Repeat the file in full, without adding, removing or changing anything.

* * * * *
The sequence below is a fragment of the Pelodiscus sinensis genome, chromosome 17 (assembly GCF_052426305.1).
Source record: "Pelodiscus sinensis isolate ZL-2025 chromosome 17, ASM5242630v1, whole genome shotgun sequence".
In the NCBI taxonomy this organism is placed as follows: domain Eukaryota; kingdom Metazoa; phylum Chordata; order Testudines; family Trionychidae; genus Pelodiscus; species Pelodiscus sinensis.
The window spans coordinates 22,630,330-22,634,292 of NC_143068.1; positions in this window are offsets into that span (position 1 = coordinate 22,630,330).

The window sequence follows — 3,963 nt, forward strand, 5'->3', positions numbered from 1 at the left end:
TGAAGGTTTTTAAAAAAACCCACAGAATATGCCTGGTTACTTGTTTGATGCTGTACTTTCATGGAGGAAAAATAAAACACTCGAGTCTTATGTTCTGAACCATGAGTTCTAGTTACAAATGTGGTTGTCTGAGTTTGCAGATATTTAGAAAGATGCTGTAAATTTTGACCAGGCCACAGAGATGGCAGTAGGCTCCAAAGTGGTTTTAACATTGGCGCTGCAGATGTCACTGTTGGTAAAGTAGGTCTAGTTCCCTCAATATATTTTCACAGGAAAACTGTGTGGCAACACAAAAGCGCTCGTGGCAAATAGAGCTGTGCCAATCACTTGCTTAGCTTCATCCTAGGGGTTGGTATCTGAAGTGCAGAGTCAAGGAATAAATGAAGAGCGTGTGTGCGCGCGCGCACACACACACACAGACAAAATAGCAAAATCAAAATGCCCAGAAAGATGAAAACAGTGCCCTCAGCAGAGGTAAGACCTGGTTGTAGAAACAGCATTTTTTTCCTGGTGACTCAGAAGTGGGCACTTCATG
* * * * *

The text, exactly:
The sequence below is a fragment of the Pelodiscus sinensis genome, chromosome 17 (assembly GCF_052426305.1).
Source record: "Pelodiscus sinensis isolate ZL-2025 chromosome 17, ASM5242630v1, whole genome shotgun sequence".
In the NCBI taxonomy this organism is placed as follows: domain Eukaryota; kingdom Metazoa; phylum Chordata; order Testudines; family Trionychidae; genus Pelodiscus; species Pelodiscus sinensis.
The window spans coordinates 22,630,330-22,634,292 of NC_143068.1; positions in this window are offsets into that span (position 1 = coordinate 22,630,330).

The window sequence follows — 3,963 nt, forward strand, 5'->3', positions numbered from 1 at the left end:
TGAAGGTTTTTAAAAAAACCCACAGAATATGCCTGGTTACTTGTTTGATGCTGTACTTTCATGGAGGAAAAATAAAACACTCGAGTCTTATGTTCTGAACCATGAGTTCTAGTTACAAATGTGGTTGTCTGAGTTTGCAGATATTTAGAAAGATGCTGTAAATTTTGACCAGGCCACAGAGATGGCAGTAGGCTCCAAAGTGGTTTTAACATTGGCGCTGCAGATGTCACTGTTGGTAAAGTAGGTCTAGTTCCCTCAATATATTTTCACAGGAAAACTGTGTGGCAACACAAAAGCGCTCGTGGCAAATAGAGCTGTGCCAATCACTTGCTTAGCTTCATCCTAGGGGTTGGTATCTGAAGTGCAGAGTCAAGGAATAAATGAAGAGCGTGTGTGCGCGCGCGCACACACACACACAGACAAAATAGCAAAATCAAAATGCCCAGAAAGATGAAAACAGTGCCCTCAGCAGAGGTAAGACCTGGTTGTAGAAACAGCATTTTTTTCCTGGTGACTCAGAAGTGGGCACTTCATG